Age of Jackson
All of the land that is now Tennessee was once the territory of American Indian tribes.
During the 1700s and early 1800s, American settlers and the federal government made treaties with tribes like the Chickasaw and the Cherokee. These treaties caused the American Indians to lose most of their lands in Tennessee by the 1820s.
At this point, the Cherokees retained only a relatively small area located in southeast Tennessee. Other tribes that once lived in the state, like the Chickasaws, had lost all their land in Tennessee.
Some Cherokees chose to move west to escape being overrun by white settlers. A few thousand moved to an area now in Arkansas during the 1820s.
Most Cherokees stayed in Tennessee, Georgia, and North Carolina. They tried to fit in with the white man’s customs. They adopted their dress, language, housing, religion, and education. Many became successful farmers and businessmen.
Despite these efforts, many whites refused to accept the Cherokees living as a separate nation in the southeastern part of the country. They wanted to have the Cherokees’ lands for white settlers. Pressure to force Cherokees and other tribes to relocate west of the Mississippi River increased.
Many Tennessee politicians led by President Andrew Jackson favored removing the southeastern tribes to the West. Others, like David Crockett, opposed forcing the Cherokees to leave. While Jackson was president, Congress passed the Removal Bill of 1830. This law allowed the federal government to trade land in the West for American Indians’ current territory in the East.
The forced removal of the Cherokees from their lands in Tennessee, North Carolina, and Georgia did not take place until 1838. More than 18,000 Cherokees were moved to lands west of the Mississippi River after the Treaty of 1835.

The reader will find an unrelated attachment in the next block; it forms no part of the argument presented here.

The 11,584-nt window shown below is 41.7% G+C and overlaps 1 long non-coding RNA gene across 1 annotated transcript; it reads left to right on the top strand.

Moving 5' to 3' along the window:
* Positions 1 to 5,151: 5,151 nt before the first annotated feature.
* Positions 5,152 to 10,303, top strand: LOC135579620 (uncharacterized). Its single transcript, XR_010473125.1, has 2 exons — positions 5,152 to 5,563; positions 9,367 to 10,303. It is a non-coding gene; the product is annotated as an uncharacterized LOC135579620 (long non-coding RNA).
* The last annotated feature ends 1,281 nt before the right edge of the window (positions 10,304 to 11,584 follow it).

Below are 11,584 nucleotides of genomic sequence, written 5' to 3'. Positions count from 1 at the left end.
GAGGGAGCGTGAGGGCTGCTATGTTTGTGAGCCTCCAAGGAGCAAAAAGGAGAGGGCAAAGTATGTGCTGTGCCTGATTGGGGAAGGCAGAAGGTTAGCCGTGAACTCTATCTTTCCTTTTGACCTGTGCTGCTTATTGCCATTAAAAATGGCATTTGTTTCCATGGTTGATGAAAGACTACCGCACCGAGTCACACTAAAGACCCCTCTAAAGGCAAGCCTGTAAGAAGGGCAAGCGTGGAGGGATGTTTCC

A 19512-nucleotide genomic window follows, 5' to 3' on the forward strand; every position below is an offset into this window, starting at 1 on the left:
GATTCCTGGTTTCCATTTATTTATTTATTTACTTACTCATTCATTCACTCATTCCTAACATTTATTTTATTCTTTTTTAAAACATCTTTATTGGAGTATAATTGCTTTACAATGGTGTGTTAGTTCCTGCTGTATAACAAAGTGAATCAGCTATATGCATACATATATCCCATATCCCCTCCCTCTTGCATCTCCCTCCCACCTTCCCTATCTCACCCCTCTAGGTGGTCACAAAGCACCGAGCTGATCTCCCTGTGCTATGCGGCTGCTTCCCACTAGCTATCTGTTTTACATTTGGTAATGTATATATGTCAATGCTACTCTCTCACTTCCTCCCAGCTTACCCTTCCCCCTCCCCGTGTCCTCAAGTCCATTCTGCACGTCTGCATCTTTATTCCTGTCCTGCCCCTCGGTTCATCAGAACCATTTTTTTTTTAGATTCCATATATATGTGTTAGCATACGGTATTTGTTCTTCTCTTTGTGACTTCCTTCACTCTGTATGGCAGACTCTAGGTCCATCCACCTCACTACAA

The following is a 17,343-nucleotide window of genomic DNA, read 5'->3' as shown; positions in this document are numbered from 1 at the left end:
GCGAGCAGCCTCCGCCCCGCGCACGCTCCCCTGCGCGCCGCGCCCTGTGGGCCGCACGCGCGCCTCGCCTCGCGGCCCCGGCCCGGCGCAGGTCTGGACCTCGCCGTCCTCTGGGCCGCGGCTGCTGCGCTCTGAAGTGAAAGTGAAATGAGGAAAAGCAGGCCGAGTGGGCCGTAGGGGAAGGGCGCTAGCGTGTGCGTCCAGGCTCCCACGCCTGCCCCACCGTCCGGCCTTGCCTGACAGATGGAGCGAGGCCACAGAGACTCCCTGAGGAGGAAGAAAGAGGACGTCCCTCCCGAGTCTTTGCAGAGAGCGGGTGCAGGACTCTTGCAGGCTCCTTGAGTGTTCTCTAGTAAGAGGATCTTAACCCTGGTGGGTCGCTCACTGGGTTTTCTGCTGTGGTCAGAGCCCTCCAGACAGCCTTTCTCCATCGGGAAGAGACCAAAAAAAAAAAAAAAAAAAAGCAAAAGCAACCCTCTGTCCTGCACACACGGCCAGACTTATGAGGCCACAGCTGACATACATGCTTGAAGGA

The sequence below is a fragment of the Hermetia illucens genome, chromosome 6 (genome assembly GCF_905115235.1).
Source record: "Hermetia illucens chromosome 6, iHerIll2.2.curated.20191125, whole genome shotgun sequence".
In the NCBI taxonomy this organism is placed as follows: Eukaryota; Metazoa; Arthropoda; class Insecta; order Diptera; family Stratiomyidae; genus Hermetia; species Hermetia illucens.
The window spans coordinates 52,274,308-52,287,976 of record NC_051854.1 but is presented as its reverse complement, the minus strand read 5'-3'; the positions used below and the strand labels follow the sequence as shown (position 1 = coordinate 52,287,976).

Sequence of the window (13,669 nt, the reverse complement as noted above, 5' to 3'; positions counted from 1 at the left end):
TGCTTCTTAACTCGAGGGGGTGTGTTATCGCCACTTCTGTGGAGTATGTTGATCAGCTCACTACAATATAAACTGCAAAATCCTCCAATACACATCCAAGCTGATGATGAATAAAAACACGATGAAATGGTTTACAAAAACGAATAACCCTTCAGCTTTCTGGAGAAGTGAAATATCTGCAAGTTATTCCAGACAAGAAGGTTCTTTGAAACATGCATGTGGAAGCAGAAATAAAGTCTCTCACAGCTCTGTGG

Although exact figures are not known, historians estimated than more than 4,000 Indians died in the stockades or on the trail during removal. The Cherokees called it “The place where they cried.” Today we know it as the Trail of Tears.
- Portrait entitled, “David Vann, a Cherokee Chief.” Originally painted by Charles Bird King, this print was published in the 1843 work, History of the Indian Tribes of North America, by Thomas McKenney and James Hall. Although he signed a land cession treaty in 1806, during the 1830s Vann fought against removal. Later Vann served as Treasurer of the Cherokee Nation and established a Cherokee female seminary. Library of Congress
- Portrait of Sequoyah. Sequoyah Birthplace Museum
- Portrait entitled, "John Ridge, a Cherokee." Originally painted in 1825 by Charles Bird King, this print was published in the 1836 work, History of the Indian Tribes of North America, by Thomas McKenney and James Hall. The son of Major Ridge, John Ridge was an excellent orator and protested against settlers taking Cherokee lands. Tennessee State Museum Collection, 80.12.2
- Portrait entitled, “Spring Frog, a Cherokee Chief.” Originally painted by Charles Bird King, this print was published in the 1836 volume of the work, History of the Indian Tribes of North America, by Thomas McKenney and James Hall. Spring Frog was also called Tooan Tuh or Yoosto and supported the government’s argument that the Cherokee had to move west in order to survive. Tennessee State Museum Collection, 80.156.3
- Painting entitled, “Cherokee Indian Council.” This painting was done by John Mix Stanley in 1843. It shows the Cherokee having a meeting after their arrival in Indian Territory. Tennessee State Library and Archives
- Painting entitled, Trail of Tears, by Robert Lindneux in 1942. Woolaroc Museum, Bartlesville, Oklahoma
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